In January of 2015 we wrote about how—the flagship site for the Affordable Care Act—was leaking personal data to third party services. The story gained a lot of attention in the press and in the government. Many privacy concerns were raised, and it appears that the administrators of took notice.

Last week, officials with announced plans to improve privacy across the service, including a new privacy policy, easy privacy controls for users, and a commitment to honoring the Do Not Track header. users will now be able to disable tracking by advertising beacons, social media, and analytics services on the health care website if they so choose. And users who have turned on the "Do Not Track" feature in their browser—which is automatically enabled by Privacy Badger—will have advertising-related tracking disabled by default.

Without privacy settings turned on, Privacy Badger detects 4 potential trackers on the website.

Without privacy settings disabled, Privacy Badger detects 4 potential trackers on the website.

With all privacy settings turned on, Privacy Badger detects zero trackers on the website.

With all privacy settings enabled, Privacy Badger detects zero trackers on the website.

Managing the tracking opt-out preferences for is a company called Tealium. According to their policy, Tealium does not “see, collect, or store [user] data.” Their system works by “building a set of instructions for the browser to execute. These rules allow the management and routing of data to be done within the browser itself and not through Tealium’s servers.” Tealium has also stated that IDs stored in its cookies are different on each website, and that they do not use any sort of browser fingerprinting or supercookies. These safeguards would make it very difficult for Tealium to use this service to track visitors.

We applaud's decision to support Do Not Track and give their users strong privacy controls. Since we're privacy perfectionists, though, we think there are a few more small changes they could make to improve their users' privacy even further. For example, users must accept a cookie from in order to store privacy preferences; thus, users who have chosen to disable cookies will not be able to set any privacy protections. (Do Not Track will still be honored even when cookies are turned off, however). We think that users who disable cookies are expressing a privacy preference, just like users who activate DNT, and we recommend that websites treat users who disable cookies the same way. (Note that while this would require a little clever JavaScript, it's definitely technically feasible.)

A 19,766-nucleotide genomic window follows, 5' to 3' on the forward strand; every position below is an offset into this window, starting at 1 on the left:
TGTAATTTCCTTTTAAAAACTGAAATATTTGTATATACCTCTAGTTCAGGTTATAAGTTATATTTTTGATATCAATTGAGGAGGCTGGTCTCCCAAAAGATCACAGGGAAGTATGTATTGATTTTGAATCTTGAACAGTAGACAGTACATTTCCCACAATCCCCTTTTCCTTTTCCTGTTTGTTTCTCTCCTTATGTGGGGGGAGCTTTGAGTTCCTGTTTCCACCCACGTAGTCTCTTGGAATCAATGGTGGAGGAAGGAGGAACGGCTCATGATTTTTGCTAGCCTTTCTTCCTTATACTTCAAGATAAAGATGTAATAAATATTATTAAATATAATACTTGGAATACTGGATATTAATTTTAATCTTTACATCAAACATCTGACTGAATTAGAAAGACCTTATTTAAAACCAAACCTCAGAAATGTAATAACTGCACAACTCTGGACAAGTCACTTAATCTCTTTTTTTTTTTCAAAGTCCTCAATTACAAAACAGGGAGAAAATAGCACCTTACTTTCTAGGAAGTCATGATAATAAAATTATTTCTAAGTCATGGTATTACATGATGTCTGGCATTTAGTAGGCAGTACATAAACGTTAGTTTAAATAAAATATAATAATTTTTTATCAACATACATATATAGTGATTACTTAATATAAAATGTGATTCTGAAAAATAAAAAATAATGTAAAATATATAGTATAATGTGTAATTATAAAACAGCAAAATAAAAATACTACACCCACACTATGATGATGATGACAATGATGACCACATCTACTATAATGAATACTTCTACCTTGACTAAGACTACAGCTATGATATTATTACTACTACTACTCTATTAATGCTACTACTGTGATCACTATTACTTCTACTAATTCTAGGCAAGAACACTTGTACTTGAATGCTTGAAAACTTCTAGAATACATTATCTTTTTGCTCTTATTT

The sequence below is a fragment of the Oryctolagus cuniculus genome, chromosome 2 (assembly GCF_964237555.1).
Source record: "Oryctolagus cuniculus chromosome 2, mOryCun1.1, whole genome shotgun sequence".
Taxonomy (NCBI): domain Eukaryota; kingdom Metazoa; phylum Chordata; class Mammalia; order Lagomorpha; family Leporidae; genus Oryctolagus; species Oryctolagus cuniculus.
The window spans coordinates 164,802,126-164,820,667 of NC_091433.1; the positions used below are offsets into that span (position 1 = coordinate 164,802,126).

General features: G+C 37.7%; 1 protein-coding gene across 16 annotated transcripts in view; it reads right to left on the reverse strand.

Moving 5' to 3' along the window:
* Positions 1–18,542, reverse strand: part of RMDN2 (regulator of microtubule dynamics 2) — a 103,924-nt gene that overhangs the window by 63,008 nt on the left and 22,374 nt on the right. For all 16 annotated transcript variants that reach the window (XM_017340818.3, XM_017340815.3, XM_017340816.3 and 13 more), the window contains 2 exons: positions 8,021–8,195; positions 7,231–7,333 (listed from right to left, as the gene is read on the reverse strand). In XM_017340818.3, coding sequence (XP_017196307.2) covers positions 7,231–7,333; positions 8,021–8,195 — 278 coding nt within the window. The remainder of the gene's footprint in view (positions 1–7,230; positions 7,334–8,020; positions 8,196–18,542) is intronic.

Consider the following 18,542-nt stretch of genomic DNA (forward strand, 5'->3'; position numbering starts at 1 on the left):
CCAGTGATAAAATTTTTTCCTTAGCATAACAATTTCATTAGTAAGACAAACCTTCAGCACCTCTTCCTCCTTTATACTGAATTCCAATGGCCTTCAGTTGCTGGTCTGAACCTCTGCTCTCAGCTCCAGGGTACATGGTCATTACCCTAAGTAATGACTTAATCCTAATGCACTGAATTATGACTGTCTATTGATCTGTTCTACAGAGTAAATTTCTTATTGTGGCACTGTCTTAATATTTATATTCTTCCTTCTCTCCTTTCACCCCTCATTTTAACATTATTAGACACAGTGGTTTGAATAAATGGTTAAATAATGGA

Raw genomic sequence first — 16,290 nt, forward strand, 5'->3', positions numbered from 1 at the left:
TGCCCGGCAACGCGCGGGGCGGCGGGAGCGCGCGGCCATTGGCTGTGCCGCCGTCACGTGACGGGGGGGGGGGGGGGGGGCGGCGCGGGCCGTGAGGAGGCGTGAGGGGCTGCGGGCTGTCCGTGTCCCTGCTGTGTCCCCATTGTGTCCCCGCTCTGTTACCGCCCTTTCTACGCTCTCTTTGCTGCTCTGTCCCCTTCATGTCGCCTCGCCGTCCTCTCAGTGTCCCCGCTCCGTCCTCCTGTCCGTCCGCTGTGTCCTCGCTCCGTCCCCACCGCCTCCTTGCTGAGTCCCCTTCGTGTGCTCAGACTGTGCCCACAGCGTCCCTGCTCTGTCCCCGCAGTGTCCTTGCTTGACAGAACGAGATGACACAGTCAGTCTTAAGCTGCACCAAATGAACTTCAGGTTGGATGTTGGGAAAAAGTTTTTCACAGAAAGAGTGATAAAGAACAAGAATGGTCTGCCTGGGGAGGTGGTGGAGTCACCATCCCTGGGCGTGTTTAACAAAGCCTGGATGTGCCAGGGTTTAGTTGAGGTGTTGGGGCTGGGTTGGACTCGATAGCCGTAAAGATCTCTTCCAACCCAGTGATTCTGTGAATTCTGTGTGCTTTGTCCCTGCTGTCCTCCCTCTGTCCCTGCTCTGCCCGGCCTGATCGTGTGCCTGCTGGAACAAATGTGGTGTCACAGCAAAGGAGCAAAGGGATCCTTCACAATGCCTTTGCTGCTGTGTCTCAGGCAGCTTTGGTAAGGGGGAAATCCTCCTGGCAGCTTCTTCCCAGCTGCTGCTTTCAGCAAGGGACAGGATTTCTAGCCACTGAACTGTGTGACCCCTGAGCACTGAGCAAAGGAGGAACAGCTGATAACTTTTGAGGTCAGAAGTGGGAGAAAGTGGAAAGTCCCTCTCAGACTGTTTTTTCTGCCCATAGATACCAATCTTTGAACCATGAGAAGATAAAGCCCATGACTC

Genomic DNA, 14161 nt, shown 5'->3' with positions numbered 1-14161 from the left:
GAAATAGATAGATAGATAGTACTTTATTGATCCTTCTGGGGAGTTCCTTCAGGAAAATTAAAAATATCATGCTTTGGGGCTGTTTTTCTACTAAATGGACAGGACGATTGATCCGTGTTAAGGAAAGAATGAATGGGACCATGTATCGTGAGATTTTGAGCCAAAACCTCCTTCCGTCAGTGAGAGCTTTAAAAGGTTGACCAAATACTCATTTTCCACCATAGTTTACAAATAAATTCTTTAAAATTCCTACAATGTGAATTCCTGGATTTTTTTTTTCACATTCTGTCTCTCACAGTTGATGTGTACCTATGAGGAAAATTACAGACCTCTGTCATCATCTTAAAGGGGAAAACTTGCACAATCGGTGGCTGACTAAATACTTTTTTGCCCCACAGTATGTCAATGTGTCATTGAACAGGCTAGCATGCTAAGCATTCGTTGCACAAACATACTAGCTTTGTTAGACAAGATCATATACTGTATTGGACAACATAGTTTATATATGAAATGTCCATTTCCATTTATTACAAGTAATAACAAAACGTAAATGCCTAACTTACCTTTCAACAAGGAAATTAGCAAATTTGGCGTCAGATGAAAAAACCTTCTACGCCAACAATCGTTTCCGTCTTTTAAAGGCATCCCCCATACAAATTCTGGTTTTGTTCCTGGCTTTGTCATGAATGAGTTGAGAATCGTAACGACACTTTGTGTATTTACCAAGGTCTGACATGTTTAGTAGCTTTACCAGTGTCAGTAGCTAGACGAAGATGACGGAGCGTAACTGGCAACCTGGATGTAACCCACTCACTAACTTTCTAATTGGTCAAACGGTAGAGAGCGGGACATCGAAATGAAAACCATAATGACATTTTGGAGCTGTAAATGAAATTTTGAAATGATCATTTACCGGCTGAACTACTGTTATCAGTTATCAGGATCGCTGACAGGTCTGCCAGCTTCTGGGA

Another possible improvement would be to disable social widgets and analytics, and limit logging, for all DNT users as under EFF's Do Not Track Policy. We have suggested some of these changes to and are discussing with them further improvements that they can make to their system. 

We think that this is a great first step toward protecting consumer privacy on the part of We are very excited by this new development and we would be thrilled to see more organizations, both public and private, follow their lead and create a web that protects people’s privacy. Until then you can always install Privacy Badger to tell websites you do not want to be tracked, and block them when they do.